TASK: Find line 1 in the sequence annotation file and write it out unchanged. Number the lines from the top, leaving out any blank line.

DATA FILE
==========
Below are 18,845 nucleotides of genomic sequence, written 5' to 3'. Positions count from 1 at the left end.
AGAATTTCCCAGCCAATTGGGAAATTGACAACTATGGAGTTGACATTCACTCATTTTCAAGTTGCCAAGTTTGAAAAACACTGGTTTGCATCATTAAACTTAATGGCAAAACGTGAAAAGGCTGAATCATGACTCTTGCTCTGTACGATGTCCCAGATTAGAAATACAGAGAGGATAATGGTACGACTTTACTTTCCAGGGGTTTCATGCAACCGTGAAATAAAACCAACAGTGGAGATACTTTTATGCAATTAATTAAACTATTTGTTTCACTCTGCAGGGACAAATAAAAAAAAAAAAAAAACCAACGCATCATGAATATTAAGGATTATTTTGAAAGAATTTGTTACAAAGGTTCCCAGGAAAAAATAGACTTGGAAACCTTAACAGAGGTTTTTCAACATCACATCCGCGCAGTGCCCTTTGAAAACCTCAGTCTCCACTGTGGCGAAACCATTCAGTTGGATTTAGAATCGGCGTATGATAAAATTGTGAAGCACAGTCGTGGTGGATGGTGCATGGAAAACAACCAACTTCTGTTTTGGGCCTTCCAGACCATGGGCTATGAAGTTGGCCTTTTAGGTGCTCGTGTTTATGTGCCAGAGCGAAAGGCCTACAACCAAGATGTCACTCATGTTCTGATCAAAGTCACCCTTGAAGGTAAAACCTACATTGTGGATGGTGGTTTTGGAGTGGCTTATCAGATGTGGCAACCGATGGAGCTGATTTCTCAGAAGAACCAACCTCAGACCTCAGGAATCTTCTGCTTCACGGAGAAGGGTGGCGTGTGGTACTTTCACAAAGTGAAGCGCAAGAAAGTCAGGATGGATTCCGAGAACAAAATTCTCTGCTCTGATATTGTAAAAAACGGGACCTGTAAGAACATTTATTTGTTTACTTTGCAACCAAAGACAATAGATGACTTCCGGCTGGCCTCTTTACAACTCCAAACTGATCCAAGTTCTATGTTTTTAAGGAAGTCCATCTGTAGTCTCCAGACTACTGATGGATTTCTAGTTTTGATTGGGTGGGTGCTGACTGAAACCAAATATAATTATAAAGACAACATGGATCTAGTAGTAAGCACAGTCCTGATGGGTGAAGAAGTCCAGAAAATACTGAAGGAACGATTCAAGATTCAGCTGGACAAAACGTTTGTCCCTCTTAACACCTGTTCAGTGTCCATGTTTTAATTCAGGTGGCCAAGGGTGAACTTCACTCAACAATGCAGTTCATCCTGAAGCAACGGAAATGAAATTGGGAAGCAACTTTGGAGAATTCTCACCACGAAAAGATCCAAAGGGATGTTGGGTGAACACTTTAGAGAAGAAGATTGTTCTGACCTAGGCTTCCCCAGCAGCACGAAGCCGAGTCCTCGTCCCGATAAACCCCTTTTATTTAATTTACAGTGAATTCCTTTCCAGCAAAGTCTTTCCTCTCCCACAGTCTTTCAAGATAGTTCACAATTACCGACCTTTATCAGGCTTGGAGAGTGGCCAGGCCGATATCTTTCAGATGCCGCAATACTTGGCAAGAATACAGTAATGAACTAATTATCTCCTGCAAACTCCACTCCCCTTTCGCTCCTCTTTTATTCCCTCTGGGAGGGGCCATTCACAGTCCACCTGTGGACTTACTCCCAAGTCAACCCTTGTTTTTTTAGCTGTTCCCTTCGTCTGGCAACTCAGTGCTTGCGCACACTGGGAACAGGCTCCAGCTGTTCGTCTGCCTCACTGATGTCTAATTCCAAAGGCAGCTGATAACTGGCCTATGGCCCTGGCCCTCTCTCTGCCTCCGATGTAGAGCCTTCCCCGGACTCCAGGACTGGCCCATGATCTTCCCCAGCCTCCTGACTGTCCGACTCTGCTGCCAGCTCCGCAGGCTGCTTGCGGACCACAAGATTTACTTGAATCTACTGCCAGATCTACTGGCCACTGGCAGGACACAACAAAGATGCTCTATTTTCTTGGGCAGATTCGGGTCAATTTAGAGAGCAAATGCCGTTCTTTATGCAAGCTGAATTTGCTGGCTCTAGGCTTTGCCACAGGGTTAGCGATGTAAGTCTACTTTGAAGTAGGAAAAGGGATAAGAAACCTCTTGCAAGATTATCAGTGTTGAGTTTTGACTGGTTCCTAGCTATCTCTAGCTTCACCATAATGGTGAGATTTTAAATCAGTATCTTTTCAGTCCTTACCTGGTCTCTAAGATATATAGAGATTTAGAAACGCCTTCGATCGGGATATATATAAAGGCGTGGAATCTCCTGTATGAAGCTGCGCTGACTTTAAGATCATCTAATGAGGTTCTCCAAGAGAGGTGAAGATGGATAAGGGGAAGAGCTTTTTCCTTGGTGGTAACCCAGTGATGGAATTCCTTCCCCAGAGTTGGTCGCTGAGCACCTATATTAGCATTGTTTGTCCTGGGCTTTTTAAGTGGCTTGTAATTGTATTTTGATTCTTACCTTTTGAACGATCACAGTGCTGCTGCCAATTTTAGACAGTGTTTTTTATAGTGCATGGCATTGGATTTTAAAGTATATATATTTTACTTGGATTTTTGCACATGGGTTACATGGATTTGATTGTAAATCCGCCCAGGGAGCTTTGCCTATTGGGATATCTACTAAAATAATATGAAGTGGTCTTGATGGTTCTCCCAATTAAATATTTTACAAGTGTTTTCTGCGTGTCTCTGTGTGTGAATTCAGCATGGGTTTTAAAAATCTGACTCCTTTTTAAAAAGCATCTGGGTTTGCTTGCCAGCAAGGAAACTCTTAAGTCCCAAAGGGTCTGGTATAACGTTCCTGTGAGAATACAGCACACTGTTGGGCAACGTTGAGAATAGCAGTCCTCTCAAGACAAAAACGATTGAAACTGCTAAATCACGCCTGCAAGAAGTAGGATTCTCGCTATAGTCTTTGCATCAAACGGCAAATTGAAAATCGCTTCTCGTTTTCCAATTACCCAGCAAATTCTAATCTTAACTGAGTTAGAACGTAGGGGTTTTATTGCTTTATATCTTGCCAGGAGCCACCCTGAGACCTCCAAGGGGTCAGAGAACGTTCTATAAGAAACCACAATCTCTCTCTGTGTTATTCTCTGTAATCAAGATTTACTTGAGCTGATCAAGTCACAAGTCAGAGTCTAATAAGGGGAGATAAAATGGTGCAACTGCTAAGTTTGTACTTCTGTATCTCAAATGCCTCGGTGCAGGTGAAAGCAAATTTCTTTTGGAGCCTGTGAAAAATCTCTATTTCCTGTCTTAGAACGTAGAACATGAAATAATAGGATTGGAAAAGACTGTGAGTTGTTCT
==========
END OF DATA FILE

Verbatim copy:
Below are 18,845 nucleotides of genomic sequence, written 5' to 3'. Positions count from 1 at the left end.